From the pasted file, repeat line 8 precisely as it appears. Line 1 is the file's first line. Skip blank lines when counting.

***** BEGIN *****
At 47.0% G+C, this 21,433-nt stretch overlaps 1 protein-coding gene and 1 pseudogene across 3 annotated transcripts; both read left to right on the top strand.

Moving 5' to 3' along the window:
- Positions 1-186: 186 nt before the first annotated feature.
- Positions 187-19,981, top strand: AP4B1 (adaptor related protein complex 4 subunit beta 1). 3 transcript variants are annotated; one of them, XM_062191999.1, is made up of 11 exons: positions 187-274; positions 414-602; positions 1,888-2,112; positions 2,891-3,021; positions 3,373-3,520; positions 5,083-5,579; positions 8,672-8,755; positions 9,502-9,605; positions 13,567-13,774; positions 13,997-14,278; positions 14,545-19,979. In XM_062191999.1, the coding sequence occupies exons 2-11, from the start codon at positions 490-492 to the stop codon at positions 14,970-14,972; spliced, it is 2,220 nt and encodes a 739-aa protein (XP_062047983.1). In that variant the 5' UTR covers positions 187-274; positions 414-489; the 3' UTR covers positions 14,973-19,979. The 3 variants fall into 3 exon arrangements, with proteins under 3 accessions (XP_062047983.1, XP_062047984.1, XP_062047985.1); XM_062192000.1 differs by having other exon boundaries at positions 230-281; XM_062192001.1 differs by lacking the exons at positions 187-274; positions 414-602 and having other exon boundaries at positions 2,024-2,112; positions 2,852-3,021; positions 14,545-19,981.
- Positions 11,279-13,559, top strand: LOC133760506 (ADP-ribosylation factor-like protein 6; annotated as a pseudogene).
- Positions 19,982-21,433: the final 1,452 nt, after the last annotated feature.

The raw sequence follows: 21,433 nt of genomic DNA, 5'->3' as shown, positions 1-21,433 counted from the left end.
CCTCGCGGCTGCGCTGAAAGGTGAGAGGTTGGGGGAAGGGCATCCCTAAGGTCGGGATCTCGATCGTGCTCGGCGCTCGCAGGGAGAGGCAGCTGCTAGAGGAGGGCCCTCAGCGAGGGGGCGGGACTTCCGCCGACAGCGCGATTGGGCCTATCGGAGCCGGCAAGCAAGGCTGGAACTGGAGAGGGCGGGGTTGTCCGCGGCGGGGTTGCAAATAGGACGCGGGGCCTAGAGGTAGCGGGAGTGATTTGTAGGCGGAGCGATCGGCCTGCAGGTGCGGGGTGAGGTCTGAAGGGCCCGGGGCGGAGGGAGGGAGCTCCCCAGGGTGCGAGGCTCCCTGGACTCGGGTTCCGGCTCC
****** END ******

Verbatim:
CCTCGCGGCTGCGCTGAAAGGTGAGAGGTTGGGGGAAGGGCATCCCTAAGGTCGGGATCTCGATCGTGCTCGGCGCTCGCAGGGAGAGGCAGCTGCTAGAGGAGGGCCCTCAGCGAGGGGGCGGGACTTCCGCCGACAGCGCGATTGGGCCTATCGGAGCCGGCAAGCAAGGCTGGAACTGGAGAGGGCGGGGTTGTCCGCGGCGGGGTTGCAAATAGGACGCGGGGCCTAGAGGTAGCGGGAGTGATTTGTAGGCGGAGCGATCGGCCTGCAGGTGCGGGGTGAGGTCTGAAGGGCCCGGGGCGGAGGGAGGGAGCTCCCCAGGGTGCGAGGCTCCCTGGACTCGGGTTCCGGCTCC